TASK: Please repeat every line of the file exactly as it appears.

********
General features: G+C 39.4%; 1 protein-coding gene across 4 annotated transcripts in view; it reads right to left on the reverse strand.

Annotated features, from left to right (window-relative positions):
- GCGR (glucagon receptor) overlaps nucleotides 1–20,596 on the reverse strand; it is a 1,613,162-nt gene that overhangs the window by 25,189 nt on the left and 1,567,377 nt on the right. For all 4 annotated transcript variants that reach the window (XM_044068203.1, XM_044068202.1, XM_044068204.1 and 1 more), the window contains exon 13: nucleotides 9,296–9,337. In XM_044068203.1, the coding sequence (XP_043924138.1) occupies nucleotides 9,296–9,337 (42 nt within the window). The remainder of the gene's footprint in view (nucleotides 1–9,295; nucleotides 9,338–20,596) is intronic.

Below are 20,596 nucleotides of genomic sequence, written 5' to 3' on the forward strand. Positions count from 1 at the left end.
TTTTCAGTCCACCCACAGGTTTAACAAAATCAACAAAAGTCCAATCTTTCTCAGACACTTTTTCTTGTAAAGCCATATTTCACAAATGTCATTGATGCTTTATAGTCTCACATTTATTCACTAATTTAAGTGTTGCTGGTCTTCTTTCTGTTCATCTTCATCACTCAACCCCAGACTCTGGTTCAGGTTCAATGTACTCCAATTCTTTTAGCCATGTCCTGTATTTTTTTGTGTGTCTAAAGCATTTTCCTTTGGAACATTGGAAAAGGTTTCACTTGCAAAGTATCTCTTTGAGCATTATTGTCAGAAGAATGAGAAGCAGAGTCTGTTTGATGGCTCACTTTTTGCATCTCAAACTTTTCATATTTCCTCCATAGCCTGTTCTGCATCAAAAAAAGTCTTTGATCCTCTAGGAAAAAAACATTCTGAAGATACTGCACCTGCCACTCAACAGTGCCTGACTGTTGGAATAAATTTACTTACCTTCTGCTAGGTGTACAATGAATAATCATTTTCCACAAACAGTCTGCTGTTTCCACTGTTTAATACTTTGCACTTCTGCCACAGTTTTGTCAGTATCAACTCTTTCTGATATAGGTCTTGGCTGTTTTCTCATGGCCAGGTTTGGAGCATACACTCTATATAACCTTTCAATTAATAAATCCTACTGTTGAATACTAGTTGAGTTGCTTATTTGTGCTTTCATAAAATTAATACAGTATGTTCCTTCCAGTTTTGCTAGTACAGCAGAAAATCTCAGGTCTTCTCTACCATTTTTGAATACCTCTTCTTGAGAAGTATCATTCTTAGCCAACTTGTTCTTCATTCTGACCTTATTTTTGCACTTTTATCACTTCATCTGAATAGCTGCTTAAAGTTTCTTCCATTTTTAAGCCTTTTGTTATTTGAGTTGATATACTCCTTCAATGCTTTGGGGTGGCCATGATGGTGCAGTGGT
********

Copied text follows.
General features: G+C 39.4%; 1 protein-coding gene across 4 annotated transcripts in view; it reads right to left on the reverse strand.

Annotated features, from left to right (window-relative positions):
- GCGR (glucagon receptor) overlaps nucleotides 1–20,596 on the reverse strand; it is a 1,613,162-nt gene that overhangs the window by 25,189 nt on the left and 1,567,377 nt on the right. For all 4 annotated transcript variants that reach the window (XM_044068203.1, XM_044068202.1, XM_044068204.1 and 1 more), the window contains exon 13: nucleotides 9,296–9,337. In XM_044068203.1, the coding sequence (XP_043924138.1) occupies nucleotides 9,296–9,337 (42 nt within the window). The remainder of the gene's footprint in view (nucleotides 1–9,295; nucleotides 9,338–20,596) is intronic.

Below are 20,596 nucleotides of genomic sequence, written 5' to 3' on the forward strand. Positions count from 1 at the left end.
TTTTCAGTCCACCCACAGGTTTAACAAAATCAACAAAAGTCCAATCTTTCTCAGACACTTTTTCTTGTAAAGCCATATTTCACAAATGTCATTGATGCTTTATAGTCTCACATTTATTCACTAATTTAAGTGTTGCTGGTCTTCTTTCTGTTCATCTTCATCACTCAACCCCAGACTCTGGTTCAGGTTCAATGTACTCCAATTCTTTTAGCCATGTCCTGTATTTTTTTGTGTGTCTAAAGCATTTTCCTTTGGAACATTGGAAAAGGTTTCACTTGCAAAGTATCTCTTTGAGCATTATTGTCAGAAGAATGAGAAGCAGAGTCTGTTTGATGGCTCACTTTTTGCATCTCAAACTTTTCATATTTCCTCCATAGCCTGTTCTGCATCAAAAAAAGTCTTTGATCCTCTAGGAAAAAAACATTCTGAAGATACTGCACCTGCCACTCAACAGTGCCTGACTGTTGGAATAAATTTACTTACCTTCTGCTAGGTGTACAATGAATAATCATTTTCCACAAACAGTCTGCTGTTTCCACTGTTTAATACTTTGCACTTCTGCCACAGTTTTGTCAGTATCAACTCTTTCTGATATAGGTCTTGGCTGTTTTCTCATGGCCAGGTTTGGAGCATACACTCTATATAACCTTTCAATTAATAAATCCTACTGTTGAATACTAGTTGAGTTGCTTATTTGTGCTTTCATAAAATTAATACAGTATGTTCCTTCCAGTTTTGCTAGTACAGCAGAAAATCTCAGGTCTTCTCTACCATTTTTGAATACCTCTTCTTGAGAAGTATCATTCTTAGCCAACTTGTTCTTCATTCTGACCTTATTTTTGCACTTTTATCACTTCATCTGAATAGCTGCTTAAAGTTTCTTCCATTTTTAAGCCTTTTGTTATTTGAGTTGATATACTCCTTCAATGCTTTGGGGTGGCCATGATGGTGCAGTGGT